American Shares

Definition of 'American Shares'


A term used outside of the United States to describe the stock of publicly held companies that are based in the United States. Investing in American shares can be especially appealing to residents of small countries who seek broader market exposure than they could achieve by investing only in the stocks of locally based countries. Also, listing on an American exchange gives a company more exposure. The NYSE and Nasdaq represent a large percentage of total world stock market capitalization, even compared to the major exchanges of Tokyo, London, Paris, Germany and Australia.

Investopedia explains 'American Shares'


U.S. residents who wish to invest in foreign securities can purchase shares of mutual funds or exchange-traded funds that are country-specific or that have international exposure. They can also purchase shares of specific foreign companies via American depositary receipts. All of these vehicles simplify the process of investing overseas, a process that can be complicated because of differences in regulations and tax laws, and fluctuations in currency values.



comments powered by Disqus
Hot Definitions
  1. Market Segmentation

    A marketing term referring to the aggregating of prospective buyers into groups (segments) that have common needs and will respond similarly to a marketing action. Market segmentation enables companies to target different categories of consumers who perceive the full value of certain products and services differently from one another.
  2. Effective Annual Interest Rate

    An investment's annual rate of interest when compounding occurs more often than once a year. Calculated as the following:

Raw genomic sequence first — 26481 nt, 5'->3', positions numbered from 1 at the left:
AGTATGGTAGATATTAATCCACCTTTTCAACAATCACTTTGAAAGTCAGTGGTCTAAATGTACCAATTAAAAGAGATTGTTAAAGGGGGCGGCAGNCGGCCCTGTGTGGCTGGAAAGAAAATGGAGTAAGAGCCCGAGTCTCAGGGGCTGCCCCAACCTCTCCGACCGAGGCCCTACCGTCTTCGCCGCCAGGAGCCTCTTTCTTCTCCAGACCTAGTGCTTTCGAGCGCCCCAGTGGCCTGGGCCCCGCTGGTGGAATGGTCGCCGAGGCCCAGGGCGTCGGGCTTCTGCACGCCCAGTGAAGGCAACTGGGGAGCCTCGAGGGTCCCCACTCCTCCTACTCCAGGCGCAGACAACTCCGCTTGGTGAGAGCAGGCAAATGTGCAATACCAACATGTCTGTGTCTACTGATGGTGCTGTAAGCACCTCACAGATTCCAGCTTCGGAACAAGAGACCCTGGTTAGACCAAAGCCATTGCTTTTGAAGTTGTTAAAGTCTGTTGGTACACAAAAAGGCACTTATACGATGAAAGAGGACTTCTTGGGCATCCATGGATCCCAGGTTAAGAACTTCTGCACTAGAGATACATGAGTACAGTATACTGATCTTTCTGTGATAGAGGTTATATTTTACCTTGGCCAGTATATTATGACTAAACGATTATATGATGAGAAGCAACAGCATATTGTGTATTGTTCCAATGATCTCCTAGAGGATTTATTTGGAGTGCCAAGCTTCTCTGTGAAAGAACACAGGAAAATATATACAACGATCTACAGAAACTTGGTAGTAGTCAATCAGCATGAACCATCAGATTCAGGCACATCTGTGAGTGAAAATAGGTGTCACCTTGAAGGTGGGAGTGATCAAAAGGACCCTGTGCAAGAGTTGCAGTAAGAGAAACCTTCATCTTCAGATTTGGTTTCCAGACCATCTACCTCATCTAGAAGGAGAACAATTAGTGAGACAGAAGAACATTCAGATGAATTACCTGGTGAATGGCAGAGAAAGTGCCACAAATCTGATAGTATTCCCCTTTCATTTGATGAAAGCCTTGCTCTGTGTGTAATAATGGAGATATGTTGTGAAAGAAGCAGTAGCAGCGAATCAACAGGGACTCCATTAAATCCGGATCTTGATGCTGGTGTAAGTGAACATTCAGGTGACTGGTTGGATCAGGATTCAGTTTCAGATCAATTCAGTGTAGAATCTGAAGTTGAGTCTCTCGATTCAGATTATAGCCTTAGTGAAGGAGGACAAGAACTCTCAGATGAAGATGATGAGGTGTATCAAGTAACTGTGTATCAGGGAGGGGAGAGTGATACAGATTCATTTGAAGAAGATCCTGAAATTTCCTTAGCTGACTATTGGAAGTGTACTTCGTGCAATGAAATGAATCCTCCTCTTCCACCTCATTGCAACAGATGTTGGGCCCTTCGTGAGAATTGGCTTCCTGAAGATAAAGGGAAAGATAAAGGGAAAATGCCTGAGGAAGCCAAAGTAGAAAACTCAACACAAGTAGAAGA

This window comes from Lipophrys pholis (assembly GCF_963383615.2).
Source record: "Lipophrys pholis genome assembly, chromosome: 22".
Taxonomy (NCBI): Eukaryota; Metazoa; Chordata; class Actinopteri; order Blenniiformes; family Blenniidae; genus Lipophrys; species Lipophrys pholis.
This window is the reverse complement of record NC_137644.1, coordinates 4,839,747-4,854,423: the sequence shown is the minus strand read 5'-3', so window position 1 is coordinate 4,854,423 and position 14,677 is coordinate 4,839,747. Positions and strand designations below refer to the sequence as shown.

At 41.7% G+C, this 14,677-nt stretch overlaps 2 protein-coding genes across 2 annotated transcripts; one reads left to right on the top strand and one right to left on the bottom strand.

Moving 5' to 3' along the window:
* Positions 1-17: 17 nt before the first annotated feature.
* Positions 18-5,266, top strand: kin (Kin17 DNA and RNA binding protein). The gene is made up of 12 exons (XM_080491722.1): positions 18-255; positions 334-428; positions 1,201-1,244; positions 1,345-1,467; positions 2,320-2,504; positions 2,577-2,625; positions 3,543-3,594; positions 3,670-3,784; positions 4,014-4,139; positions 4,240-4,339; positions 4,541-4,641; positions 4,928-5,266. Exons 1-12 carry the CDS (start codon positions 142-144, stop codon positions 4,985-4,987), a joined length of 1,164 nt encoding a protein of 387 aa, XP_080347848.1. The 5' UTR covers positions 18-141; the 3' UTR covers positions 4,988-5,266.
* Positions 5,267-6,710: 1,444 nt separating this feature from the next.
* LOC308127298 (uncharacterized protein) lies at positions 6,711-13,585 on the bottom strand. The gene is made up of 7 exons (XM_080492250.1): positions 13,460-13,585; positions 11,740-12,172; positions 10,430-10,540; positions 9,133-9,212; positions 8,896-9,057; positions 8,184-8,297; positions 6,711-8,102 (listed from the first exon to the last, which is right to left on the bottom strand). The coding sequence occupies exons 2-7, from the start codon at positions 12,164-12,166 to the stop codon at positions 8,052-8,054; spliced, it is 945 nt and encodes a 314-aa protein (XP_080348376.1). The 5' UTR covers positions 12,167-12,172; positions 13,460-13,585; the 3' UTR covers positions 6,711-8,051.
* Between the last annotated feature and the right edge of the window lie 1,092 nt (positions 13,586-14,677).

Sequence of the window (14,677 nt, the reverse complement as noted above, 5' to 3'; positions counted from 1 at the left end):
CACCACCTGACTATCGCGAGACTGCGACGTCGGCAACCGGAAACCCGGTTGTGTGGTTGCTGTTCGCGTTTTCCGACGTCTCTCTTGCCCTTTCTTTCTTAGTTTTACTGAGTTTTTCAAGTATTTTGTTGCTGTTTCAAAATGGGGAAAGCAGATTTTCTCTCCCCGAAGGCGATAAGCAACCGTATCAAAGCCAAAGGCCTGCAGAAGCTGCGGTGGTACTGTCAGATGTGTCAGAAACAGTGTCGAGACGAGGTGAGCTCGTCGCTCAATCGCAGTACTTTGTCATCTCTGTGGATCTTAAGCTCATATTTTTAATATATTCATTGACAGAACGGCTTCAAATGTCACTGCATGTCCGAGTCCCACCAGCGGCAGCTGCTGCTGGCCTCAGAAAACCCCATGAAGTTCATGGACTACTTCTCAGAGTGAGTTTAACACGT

3. Debit Spread

    Two options with different market prices that an investor trades on the same underlying security. The higher priced option is purchased and the lower premium option is sold - both at the same time. The higher the debit spread, the greater the initial cash outflow the investor will incur on the transaction.
  4. Odious Debt

    Money borrowed by one country from another country and then misappropriated by national rulers. A nation's debt becomes odious debt when government leaders use borrowed funds in ways that don't benefit or even oppress citizens. Some legal scholars argue that successor governments should not be held accountable for odious debt incurred by earlier regimes, but there is no consensus on how odious debt should actually be treated.
  5. Takeover

    A corporate action where an acquiring company makes a bid for an acquiree. If the target company is publicly traded, the acquiring company will make an offer for the outstanding shares.
  6. Harvest Strategy

    A strategy in which investment in a particular line of business is reduced or eliminated because the revenue brought in by additional investment would not warrant the expense. A harvest strategy is employed when a line of business is considered to be a cash cow, meaning that the brand is mature and is unlikely to grow if more investment is added.
Trading Center